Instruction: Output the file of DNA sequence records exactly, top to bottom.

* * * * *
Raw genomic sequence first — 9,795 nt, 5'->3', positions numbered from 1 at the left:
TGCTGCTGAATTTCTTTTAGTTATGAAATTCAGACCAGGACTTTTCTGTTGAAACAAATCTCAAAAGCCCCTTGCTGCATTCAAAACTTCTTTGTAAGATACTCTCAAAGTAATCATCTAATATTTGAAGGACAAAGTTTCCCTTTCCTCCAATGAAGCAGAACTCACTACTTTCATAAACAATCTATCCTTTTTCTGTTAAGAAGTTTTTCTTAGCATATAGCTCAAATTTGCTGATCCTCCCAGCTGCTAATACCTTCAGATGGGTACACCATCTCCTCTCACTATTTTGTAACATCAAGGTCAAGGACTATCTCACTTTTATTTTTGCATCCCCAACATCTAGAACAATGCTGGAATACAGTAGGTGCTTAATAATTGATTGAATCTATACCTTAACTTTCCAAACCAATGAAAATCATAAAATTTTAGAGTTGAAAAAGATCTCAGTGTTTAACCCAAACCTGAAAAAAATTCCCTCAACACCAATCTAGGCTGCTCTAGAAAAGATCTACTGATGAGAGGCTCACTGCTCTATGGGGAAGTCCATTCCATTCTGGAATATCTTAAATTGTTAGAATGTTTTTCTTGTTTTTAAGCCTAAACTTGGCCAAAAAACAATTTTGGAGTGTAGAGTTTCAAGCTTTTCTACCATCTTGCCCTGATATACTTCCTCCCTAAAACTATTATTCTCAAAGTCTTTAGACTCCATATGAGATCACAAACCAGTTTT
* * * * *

Raw genomic sequence first — 9,795 nt, 5'->3', positions numbered from 1 at the left:
TGCTGCTGAATTTCTTTTAGTTATGAAATTCAGACCAGGACTTTTCTGTTGAAACAAATCTCAAAAGCCCCTTGCTGCATTCAAAACTTCTTTGTAAGATACTCTCAAAGTAATCATCTAATATTTGAAGGACAAAGTTTCCCTTTCCTCCAATGAAGCAGAACTCACTACTTTCATAAACAATCTATCCTTTTTCTGTTAAGAAGTTTTTCTTAGCATATAGCTCAAATTTGCTGATCCTCCCAGCTGCTAATACCTTCAGATGGGTACACCATCTCCTCTCACTATTTTGTAACATCAAGGTCAAGGACTATCTCACTTTTATTTTTGCATCCCCAACATCTAGAACAATGCTGGAATACAGTAGGTGCTTAATAATTGATTGAATCTATACCTTAACTTTCCAAACCAATGAAAATCATAAAATTTTAGAGTTGAAAAAGATCTCAGTGTTTAACCCAAACCTGAAAAAAATTCCCTCAACACCAATCTAGGCTGCTCTAGAAAAGATCTACTGATGAGAGGCTCACTGCTCTATGGGGAAGTCCATTCCATTCTGGAATATCTTAAATTGTTAGAATGTTTTTCTTGTTTTTAAGCCTAAACTTGGCCAAAAAACAATTTTGGAGTGTAGAGTTTCAAGCTTTTCTACCATCTTGCCCTGATATACTTCCTCCCTAAAACTATTATTCTCAAAGTCTTTAGACTCCATATGAGATCACAAACCAGTTTT